5 Things that Surprised Me about Being an Engineer
Learn about Eron Cummings's Experience at Learning A-Z.
When I started my technology journey (a BASIC computer programming course) in high school, I had no idea where it would lead and what I was getting myself into. After continuing my technology journey in college, I knew I wanted to use what I learned as a computer science major and make it my career. Thankfully, during that confusing time right after graduation, I met great leaders and peers to learn from and had opportunities to grow. Years into my career now, here are five things that have surprised me about being an engineer:
- How much I like problem solving: When I took my first computer programming class, I was primarily focused on learning something new: learning a new language. However, as time went on, college, my first job, etc., I came to understand that it's not the languages that I was passionate about, it was the ability to solve problems using those languages. The technologies are just tools to take a problem, break it down, and create something beautiful. Solving problems with technology is what has given me the greatest sense of accomplishment.
- Troubleshooting is a skill: Most of the code that I wrote up until I started a “real” job was my own. Therefore, any issues, bad formatting, or terrible algorithms were all mine to fix. Stepping through my own code and inserting random breakpoints and other rudimentary practices was what I thought life was going to be like, until I had to fix something that had changed hands many times and been in production for years. I had to learn to expand my troubleshooting abilities beyond the basic ones I was taught in college. There are so many tools, techniques, and nuances to troubleshooting well, so it’s important that engineers be up for the challenge.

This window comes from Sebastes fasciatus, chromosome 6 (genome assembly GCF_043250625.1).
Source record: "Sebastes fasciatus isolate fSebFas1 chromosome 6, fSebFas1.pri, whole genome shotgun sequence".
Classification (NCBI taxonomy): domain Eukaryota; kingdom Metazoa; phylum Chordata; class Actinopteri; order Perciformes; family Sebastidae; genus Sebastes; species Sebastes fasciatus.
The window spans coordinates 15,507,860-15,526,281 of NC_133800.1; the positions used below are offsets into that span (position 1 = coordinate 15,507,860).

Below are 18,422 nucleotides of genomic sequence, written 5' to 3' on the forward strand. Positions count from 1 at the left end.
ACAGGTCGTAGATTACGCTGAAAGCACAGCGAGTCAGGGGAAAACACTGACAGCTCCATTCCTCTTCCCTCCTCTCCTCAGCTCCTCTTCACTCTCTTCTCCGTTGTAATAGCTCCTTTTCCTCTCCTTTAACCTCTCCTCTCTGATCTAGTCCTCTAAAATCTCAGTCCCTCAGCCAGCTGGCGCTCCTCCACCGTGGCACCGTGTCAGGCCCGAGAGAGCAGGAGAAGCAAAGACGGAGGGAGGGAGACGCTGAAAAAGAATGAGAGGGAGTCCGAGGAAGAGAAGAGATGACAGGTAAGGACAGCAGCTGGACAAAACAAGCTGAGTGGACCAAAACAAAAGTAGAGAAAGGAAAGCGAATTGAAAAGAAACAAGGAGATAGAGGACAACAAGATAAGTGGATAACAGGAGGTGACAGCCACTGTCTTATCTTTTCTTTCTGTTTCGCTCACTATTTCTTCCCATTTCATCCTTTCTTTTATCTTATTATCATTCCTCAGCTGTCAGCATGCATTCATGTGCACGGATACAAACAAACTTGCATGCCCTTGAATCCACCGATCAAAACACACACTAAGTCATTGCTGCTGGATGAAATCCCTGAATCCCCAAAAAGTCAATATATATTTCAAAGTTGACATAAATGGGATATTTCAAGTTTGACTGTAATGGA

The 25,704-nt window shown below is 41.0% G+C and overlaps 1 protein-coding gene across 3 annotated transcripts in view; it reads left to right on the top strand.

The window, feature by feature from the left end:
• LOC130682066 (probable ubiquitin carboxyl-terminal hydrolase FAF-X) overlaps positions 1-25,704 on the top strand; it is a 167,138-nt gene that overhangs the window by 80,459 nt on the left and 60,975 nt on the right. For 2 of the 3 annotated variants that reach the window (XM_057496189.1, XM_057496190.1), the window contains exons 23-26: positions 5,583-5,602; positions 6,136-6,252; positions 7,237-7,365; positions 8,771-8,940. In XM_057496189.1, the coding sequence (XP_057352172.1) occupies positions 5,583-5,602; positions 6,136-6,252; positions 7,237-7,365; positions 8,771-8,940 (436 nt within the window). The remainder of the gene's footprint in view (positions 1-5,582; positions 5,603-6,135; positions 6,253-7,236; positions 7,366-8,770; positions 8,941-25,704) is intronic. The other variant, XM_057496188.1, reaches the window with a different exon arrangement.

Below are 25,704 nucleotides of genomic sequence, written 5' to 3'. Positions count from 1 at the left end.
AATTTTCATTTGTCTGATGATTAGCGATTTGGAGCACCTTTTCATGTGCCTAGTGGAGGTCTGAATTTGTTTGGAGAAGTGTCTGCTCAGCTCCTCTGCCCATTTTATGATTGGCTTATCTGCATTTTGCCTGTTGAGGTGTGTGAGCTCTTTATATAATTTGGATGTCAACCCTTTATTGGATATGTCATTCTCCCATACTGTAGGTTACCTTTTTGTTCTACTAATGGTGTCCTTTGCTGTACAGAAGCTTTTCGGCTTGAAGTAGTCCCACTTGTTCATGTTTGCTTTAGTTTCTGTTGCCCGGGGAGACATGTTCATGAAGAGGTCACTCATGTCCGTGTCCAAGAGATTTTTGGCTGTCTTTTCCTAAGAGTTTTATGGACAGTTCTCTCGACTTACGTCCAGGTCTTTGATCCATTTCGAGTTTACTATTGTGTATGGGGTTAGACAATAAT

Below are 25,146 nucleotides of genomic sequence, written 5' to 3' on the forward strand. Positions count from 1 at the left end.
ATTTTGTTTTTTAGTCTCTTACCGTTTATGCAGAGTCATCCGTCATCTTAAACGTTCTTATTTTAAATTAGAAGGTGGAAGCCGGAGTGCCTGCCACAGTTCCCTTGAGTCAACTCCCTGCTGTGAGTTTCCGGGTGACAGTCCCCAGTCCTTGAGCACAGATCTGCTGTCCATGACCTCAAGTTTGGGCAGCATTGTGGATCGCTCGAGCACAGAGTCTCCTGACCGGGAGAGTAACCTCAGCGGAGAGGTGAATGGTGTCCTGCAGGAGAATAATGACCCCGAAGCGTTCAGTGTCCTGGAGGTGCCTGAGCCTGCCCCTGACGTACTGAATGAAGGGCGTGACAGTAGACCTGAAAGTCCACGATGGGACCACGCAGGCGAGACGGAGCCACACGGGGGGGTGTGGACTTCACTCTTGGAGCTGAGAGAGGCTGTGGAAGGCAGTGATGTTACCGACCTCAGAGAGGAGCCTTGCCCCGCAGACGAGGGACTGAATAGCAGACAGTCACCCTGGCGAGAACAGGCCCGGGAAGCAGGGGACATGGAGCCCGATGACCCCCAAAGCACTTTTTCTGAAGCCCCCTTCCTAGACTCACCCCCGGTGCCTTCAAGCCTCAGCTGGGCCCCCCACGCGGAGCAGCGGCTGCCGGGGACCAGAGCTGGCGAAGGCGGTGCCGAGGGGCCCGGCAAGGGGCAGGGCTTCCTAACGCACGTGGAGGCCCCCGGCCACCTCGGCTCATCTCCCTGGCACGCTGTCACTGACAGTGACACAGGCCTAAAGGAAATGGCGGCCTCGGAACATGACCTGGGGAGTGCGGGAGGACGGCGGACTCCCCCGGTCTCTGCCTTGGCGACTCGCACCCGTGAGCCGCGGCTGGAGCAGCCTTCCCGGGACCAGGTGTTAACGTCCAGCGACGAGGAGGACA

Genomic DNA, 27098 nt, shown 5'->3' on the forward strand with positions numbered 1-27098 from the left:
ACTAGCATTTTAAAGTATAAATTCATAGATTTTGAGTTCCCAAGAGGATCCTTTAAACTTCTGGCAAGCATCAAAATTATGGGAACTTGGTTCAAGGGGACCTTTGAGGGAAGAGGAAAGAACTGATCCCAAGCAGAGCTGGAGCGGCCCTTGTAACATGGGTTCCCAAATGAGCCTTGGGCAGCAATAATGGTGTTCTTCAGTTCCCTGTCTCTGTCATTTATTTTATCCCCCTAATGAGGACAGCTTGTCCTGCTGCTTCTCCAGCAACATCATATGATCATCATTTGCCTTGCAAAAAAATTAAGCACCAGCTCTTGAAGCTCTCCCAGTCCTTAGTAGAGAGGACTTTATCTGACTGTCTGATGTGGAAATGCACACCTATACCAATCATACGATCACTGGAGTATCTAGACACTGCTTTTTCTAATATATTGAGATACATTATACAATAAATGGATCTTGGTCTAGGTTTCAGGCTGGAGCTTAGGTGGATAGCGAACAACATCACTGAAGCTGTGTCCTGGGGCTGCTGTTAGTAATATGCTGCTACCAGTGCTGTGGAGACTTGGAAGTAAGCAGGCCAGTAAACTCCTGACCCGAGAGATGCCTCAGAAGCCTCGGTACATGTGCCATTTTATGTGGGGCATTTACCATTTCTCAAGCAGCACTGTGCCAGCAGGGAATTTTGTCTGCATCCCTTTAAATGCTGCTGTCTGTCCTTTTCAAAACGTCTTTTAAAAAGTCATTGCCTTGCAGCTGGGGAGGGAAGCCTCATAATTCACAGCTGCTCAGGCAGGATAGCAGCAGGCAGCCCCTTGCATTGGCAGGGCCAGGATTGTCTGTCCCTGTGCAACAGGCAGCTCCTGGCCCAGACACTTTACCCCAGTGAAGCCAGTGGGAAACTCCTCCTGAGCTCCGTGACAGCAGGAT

- Don’t reinvent the wheel: I thought I had to write everything from scratch. Turns out, there are plenty of people who have solved the same problems I had and were willing to share. Internet searches are great for solving common problems, as well as, picking the brain of more senior engineers. This has saved me a ton of time and helped me connect with others and learn new things along the way.
- Be an engineer, not just a programmer: As I mentioned above, I was primarily focused on programming and the language. However, what my stakeholders (and my bosses) really wanted was for me to think through the problem holistically. This meant understanding the edge cases, providing simple yet meaningful solutions, and testing it to make sure it worked. I had to design, collaborate, and apply all the best practices I knew in order to accomplish a goal. And on top of that, work with a team to do so. It’s one thing to create the code and execute (which is a programmer), but it’s another thing to always be aware of the big picture and apply a certain level of architecture and expanded skillset to solve the problem (engineer).
- Importance of communication: My idea of what I would be doing – sitting in front of my keyboard and screen, by myself, typing away on my own problems – was far different than what happened. As it turns out, being an engineer requires me to talk to stakeholders, communicate with teammates, consult with my boss, and sometimes even present my solutions or design ideas. And as my career developed, I spent nearly half my time communicating as I did writing code. Developing my communications skills over time has helped me to advance in my career and is one of the aspects of my job that I am glad I didn’t ignore.
While I learned a lot before I had my first full time programming job, there were many more aspects and nuances to it that I wasn’t expecting. For me, there is still no greater sense of accomplishment than solving a challenging problem. The key is to continue to learn and grow and always add skills to your toolset.